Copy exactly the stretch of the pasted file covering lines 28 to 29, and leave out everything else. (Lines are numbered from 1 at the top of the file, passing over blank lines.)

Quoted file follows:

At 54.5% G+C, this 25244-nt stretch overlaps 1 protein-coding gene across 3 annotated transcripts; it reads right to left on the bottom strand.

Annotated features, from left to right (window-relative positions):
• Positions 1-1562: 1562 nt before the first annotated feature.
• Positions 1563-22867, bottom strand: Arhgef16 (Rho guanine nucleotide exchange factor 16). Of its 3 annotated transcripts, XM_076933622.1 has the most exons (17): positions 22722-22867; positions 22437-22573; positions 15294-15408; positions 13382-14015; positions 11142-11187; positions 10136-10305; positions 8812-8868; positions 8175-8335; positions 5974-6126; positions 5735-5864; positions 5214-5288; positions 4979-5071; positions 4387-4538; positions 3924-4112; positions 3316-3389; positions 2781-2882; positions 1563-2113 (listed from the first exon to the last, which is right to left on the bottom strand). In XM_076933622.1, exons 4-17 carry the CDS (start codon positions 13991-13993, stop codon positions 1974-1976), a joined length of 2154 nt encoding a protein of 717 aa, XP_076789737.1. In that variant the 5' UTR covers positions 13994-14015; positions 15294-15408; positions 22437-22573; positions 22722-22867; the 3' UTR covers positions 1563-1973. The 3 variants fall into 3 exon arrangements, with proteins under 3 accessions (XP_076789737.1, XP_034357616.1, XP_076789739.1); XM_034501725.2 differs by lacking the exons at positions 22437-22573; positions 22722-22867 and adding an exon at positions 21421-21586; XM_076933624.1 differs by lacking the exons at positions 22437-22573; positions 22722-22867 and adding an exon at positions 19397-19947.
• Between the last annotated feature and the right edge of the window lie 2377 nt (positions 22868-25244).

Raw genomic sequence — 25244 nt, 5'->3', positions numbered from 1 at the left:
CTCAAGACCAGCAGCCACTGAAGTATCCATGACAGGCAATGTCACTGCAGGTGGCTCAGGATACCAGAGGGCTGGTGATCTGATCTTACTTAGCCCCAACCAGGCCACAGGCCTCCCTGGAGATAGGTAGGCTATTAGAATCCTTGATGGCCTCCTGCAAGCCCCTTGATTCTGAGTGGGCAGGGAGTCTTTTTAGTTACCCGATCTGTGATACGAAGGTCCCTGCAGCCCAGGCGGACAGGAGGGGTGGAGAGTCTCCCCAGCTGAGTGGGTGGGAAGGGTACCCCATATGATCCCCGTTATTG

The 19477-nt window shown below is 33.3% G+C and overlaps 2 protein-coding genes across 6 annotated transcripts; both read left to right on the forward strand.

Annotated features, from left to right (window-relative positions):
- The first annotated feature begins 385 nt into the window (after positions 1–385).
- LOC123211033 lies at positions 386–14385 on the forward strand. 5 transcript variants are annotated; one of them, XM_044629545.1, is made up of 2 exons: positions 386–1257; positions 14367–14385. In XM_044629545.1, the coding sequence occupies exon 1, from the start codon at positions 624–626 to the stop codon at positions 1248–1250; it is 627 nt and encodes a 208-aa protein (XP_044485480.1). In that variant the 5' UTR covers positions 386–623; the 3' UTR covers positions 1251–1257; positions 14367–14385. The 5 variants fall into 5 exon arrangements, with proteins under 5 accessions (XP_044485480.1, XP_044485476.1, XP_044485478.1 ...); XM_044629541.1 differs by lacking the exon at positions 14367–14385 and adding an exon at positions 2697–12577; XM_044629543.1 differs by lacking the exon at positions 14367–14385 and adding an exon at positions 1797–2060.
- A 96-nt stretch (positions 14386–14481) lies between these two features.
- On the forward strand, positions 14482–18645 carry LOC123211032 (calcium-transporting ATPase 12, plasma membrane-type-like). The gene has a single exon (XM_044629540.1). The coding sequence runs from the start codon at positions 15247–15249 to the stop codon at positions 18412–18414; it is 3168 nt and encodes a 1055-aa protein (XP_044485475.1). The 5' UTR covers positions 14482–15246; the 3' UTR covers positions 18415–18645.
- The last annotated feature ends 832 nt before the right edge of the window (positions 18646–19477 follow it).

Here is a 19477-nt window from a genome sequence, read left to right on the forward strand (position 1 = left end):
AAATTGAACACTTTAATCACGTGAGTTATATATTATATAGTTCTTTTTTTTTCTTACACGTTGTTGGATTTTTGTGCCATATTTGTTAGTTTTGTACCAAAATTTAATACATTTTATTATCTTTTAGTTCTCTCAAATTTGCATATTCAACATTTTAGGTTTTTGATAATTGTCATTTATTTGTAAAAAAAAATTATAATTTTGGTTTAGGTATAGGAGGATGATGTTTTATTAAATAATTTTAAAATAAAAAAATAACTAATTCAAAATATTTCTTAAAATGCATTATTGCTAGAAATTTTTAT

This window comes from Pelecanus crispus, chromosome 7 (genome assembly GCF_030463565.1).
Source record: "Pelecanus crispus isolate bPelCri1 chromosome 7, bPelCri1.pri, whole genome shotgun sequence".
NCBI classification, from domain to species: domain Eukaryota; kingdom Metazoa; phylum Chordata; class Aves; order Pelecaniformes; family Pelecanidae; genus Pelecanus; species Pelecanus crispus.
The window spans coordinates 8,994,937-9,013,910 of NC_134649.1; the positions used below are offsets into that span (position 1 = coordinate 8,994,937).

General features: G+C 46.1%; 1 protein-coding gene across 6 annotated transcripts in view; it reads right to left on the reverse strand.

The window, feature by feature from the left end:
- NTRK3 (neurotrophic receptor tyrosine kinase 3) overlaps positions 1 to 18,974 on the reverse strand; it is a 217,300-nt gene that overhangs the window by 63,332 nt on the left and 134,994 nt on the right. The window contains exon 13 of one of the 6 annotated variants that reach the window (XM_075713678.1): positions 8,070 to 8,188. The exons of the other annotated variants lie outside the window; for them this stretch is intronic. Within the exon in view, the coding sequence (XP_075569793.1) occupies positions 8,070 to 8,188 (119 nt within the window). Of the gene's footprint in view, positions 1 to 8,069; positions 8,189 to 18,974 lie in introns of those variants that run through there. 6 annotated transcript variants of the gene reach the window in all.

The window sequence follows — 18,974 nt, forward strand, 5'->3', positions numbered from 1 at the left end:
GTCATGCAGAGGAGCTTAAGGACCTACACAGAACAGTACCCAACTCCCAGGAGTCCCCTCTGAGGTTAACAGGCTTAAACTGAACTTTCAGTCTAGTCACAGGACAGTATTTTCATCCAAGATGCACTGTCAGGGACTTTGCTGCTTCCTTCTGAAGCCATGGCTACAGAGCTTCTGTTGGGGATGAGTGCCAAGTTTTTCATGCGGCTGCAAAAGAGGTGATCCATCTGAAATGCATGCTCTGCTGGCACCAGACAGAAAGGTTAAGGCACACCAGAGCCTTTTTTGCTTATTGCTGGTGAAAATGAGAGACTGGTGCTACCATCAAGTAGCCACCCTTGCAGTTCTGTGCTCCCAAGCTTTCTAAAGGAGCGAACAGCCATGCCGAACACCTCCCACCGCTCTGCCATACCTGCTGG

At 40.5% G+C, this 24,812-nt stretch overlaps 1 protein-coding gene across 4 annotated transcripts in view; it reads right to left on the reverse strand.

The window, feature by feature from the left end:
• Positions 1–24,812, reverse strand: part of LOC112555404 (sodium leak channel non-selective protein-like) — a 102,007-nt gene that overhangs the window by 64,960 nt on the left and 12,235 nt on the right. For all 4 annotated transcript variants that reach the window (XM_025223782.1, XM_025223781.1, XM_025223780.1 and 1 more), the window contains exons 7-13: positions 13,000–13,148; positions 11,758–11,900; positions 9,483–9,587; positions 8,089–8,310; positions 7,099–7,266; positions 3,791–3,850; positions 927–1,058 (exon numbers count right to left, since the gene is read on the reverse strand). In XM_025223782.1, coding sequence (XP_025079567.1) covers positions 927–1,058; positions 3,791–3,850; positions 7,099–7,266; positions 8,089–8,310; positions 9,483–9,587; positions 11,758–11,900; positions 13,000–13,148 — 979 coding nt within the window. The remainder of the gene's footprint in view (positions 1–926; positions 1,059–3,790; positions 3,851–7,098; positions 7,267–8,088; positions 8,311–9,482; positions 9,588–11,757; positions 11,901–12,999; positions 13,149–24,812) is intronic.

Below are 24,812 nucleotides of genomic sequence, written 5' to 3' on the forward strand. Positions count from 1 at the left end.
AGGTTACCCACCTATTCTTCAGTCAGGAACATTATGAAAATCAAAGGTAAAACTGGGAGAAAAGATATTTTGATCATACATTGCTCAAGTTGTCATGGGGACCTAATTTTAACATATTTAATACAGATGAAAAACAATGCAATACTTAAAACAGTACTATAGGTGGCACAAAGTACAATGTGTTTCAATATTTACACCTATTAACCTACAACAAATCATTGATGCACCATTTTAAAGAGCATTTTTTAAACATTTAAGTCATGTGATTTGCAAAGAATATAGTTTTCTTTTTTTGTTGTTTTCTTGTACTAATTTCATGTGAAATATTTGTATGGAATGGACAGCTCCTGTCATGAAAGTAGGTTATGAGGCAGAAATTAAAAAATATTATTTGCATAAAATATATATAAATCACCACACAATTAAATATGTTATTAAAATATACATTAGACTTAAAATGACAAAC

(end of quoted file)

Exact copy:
• Positions 1–24,812, reverse strand: part of LOC112555404 (sodium leak channel non-selective protein-like) — a 102,007-nt gene that overhangs the window by 64,960 nt on the left and 12,235 nt on the right. For all 4 annotated transcript variants that reach the window (XM_025223782.1, XM_025223781.1, XM_025223780.1 and 1 more), the window contains exons 7-13: positions 13,000–13,148; positions 11,758–11,900; positions 9,483–9,587; positions 8,089–8,310; positions 7,099–7,266; positions 3,791–3,850; positions 927–1,058 (exon numbers count right to left, since the gene is read on the reverse strand). In XM_025223782.1, coding sequence (XP_025079567.1) covers positions 927–1,058; positions 3,791–3,850; positions 7,099–7,266; positions 8,089–8,310; positions 9,483–9,587; positions 11,758–11,900; positions 13,000–13,148 — 979 coding nt within the window. The remainder of the gene's footprint in view (positions 1–926; positions 1,059–3,790; positions 3,851–7,098; positions 7,267–8,088; positions 8,311–9,482; positions 9,588–11,757; positions 11,901–12,999; positions 13,149–24,812) is intronic.

Below are 24,812 nucleotides of genomic sequence, written 5' to 3' on the forward strand. Positions count from 1 at the left end.